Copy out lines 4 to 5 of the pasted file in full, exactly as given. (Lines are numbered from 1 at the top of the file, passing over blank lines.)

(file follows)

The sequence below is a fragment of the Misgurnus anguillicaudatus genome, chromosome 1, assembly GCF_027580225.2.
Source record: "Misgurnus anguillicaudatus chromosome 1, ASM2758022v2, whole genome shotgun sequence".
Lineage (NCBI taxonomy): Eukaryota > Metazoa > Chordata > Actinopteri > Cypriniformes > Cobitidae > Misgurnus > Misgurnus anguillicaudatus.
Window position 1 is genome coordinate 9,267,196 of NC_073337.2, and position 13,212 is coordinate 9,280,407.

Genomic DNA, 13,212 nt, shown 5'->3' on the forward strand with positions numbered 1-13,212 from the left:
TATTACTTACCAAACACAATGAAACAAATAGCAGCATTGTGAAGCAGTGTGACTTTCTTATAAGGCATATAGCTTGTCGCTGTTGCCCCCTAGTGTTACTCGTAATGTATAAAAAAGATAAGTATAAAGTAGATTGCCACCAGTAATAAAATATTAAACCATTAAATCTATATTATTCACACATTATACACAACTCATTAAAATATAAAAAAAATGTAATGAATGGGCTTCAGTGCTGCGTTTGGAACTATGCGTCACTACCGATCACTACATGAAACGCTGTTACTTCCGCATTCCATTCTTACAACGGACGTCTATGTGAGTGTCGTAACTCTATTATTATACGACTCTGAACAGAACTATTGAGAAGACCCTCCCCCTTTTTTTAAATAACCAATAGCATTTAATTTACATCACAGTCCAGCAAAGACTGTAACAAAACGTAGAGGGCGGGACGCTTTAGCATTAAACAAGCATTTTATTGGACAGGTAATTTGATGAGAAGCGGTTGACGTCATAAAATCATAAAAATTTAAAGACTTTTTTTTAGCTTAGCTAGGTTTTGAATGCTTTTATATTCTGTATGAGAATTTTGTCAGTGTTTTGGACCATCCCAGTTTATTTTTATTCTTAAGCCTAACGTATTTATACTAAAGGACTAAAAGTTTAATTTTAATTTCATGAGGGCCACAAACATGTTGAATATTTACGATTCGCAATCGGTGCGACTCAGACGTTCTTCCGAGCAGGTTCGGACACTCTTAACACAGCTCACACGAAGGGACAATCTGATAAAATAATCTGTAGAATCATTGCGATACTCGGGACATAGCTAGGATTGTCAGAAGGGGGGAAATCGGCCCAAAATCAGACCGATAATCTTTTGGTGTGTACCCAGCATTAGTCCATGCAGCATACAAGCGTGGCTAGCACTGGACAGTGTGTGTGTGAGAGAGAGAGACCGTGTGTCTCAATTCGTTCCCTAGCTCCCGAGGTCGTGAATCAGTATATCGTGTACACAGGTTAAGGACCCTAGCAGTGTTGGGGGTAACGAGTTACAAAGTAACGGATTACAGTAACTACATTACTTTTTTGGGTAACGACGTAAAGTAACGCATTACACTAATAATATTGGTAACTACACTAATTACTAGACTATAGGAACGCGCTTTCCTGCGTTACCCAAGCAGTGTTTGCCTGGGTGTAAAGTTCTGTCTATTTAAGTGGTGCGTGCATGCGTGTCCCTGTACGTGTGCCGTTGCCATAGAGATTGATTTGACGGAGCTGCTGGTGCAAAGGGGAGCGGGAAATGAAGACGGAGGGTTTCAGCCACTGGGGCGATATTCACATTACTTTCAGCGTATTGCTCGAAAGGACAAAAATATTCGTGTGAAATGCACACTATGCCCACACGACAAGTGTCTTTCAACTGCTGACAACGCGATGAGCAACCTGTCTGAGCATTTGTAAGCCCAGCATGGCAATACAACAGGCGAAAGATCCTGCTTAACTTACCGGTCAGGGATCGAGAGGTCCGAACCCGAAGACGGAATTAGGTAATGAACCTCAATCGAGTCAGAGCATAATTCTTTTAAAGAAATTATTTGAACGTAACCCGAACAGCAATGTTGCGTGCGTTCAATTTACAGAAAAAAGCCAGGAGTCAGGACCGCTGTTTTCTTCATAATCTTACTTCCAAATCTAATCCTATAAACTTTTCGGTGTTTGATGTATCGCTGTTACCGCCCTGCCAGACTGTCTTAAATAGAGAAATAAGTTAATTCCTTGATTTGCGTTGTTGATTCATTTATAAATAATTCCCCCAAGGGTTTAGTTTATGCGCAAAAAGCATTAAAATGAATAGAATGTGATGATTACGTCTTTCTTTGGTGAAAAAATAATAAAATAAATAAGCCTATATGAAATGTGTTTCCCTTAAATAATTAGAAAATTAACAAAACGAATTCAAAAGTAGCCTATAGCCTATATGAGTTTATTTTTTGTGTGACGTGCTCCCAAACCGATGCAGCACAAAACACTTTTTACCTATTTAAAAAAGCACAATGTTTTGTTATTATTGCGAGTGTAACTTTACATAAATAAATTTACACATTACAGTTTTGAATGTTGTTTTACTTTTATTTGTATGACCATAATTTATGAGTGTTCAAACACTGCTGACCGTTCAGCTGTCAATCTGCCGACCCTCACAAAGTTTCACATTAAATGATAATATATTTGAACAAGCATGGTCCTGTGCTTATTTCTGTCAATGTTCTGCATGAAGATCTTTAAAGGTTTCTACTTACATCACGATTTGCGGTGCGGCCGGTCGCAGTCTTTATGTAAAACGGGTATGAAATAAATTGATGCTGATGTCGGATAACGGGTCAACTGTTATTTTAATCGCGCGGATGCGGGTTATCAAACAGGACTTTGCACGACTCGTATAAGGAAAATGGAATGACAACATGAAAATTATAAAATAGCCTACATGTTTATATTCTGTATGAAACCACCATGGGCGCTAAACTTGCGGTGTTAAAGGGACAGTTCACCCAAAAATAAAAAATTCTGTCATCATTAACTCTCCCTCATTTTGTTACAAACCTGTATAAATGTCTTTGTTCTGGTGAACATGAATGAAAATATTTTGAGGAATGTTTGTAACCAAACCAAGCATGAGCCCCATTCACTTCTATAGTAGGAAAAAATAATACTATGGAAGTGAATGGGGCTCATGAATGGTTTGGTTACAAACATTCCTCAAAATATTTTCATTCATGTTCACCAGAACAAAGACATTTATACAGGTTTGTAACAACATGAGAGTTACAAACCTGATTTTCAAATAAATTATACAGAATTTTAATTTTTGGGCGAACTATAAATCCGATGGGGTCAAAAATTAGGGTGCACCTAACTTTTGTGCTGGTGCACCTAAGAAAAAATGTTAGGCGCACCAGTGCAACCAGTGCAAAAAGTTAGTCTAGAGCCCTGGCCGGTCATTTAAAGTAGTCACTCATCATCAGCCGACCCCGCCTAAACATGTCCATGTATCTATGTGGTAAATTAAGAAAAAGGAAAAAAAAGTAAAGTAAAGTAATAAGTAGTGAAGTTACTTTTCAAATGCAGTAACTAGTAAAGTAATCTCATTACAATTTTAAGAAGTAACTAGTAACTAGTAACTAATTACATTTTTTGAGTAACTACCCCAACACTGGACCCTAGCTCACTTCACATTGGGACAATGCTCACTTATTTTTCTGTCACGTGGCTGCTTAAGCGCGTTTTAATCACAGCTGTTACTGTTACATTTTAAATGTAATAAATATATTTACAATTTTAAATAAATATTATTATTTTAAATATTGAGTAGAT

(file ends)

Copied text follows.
Window position 1 is genome coordinate 9,267,196 of NC_073337.2, and position 13,212 is coordinate 9,280,407.

Genomic DNA, 13,212 nt, shown 5'->3' on the forward strand with positions numbered 1-13,212 from the left: